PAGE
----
….when the people lack the will or the wit with which to make intelligent decisions concerning representation and leadership? In an age of unprecedented bias in corporate-owned media, in which the underlying premises of accepted, proven facts can be utterly questioned and even altered in a constant drumbeat of propaganda, can the electorate be so fooled that they begin to believe every packaged lie that is given them?
The election of Trump and his subsequent and unbelievably bad behavior in office challenges the basic assumptions of our Constitution. What happens when… even after this behavior proves consistent and troubling… the public refuses to remove him from office in an election that may or may not be as reliably honest and secure from subversion as we have come to expect? After all, it appears that the constitutional remedies provided in the Articles of impeachment and the 25th amendment are not being seriously considered by the President’s cabinet or the leadersahip of the House and the Senate. What will happen if the “peaceful transfer of power” we have come to expect following our elections is finally challenged?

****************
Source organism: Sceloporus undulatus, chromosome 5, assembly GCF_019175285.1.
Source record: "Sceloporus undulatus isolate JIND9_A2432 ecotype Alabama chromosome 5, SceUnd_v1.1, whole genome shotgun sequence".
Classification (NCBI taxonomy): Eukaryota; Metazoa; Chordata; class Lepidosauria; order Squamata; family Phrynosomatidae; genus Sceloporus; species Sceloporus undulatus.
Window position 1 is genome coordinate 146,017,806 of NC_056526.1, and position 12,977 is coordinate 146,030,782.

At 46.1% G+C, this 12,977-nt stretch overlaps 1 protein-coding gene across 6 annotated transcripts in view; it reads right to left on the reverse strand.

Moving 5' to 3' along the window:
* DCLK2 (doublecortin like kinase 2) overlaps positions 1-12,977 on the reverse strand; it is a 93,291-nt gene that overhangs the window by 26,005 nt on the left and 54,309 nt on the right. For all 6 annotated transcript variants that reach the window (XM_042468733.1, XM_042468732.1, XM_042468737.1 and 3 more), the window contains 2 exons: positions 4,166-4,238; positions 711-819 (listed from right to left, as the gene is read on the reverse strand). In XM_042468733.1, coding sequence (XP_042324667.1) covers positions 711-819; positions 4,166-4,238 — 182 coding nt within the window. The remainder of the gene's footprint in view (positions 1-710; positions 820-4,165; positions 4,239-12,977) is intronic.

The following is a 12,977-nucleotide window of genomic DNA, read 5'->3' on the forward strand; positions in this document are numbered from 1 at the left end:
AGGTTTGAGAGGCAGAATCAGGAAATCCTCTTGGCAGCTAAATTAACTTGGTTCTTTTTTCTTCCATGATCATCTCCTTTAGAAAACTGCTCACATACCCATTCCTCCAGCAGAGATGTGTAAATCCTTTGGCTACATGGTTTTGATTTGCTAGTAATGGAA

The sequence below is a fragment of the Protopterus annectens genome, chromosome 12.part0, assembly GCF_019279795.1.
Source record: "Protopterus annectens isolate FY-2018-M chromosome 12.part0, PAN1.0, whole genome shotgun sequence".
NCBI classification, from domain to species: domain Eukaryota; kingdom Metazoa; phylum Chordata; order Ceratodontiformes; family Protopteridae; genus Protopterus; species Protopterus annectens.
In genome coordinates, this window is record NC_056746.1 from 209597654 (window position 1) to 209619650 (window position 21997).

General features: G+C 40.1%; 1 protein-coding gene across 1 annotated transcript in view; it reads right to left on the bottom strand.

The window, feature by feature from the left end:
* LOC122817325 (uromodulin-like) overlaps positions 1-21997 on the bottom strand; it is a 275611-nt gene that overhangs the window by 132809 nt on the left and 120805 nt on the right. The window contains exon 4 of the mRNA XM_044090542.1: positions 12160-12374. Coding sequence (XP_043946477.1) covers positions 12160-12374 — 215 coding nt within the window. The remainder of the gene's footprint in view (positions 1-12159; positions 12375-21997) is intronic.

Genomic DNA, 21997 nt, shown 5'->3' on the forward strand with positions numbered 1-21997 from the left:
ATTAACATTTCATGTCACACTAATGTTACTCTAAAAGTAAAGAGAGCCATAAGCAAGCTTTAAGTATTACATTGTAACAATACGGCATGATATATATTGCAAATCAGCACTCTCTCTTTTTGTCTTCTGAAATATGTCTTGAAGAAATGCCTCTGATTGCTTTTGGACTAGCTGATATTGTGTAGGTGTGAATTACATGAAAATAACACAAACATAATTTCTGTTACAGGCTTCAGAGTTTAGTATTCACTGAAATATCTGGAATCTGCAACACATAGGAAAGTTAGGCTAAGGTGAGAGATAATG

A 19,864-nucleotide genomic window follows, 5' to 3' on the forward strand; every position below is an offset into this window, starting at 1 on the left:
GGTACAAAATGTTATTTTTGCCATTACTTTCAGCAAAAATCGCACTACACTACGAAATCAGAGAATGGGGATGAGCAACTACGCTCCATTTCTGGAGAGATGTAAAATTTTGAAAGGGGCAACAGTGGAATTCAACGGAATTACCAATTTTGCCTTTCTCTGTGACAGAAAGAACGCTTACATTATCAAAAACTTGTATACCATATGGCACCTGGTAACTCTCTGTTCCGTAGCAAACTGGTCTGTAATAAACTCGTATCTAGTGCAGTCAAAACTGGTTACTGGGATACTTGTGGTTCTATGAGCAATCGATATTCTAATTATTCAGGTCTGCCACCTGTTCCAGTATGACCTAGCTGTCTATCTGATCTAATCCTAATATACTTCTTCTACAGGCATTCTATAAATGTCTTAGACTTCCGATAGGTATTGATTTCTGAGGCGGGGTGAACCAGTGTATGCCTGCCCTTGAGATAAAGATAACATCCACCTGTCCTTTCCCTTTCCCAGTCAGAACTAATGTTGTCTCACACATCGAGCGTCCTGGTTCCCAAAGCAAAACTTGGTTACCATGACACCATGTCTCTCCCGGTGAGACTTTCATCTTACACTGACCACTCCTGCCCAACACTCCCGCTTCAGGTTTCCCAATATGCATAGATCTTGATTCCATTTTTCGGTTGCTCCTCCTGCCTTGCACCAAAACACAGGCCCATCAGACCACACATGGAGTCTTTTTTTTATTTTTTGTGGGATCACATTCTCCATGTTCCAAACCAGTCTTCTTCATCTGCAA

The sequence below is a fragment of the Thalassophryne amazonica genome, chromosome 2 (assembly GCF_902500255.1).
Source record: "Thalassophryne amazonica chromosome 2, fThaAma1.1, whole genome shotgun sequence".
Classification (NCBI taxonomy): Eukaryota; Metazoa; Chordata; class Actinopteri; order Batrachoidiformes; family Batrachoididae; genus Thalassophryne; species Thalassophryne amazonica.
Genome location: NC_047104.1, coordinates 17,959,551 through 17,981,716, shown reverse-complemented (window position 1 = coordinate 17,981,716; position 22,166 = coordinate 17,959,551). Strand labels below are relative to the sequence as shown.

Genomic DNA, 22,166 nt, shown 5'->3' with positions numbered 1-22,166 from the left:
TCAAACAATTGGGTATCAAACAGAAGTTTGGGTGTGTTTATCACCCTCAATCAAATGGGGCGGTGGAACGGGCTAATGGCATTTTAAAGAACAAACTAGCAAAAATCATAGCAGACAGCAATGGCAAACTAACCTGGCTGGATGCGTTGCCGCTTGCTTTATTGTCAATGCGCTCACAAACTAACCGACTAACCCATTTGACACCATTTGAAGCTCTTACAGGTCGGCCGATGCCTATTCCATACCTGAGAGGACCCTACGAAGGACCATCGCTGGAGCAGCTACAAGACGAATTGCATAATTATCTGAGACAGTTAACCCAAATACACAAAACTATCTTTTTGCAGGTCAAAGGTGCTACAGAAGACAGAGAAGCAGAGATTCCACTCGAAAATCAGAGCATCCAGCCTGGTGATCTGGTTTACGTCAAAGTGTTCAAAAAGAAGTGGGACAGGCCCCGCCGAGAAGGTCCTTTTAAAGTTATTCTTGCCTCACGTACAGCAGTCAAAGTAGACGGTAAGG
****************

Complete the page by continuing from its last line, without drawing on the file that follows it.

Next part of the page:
These are questions that seldom if ever came to mind before the Trump administration began to display an inherent and troubling disregard for both the moral constraints his predecessors respected and the mandates defined by our Constitution. The men who designed our government carefully structured its elements to ensure its lasting applicabilty, with every regard to providing constraints against the possibility of institutional corruption and the danger of autocracy, but they put down a rather large bet upon the idea of a democratic republic. That gamble hinged upon a participating and intellgent electorate.
In 1820, Thomas Jefferson wrote in a letter to William C. Jarvis, “I know no safe depositary of the ultimate powers of the society but the people themselves; and if we think them not enlightened enough to exercise their control with a wholesome discretion, the remedy is not to take it from them, but to inform their discretion by education. This is the true corrective of abuses of constitutional power.”
I believe this is the priority in response to our present dilemma, but like good wine, an educated electorate able to respond to the dangerous and anti-intellectual trends of authoritarian populists takes time.
If we start today……………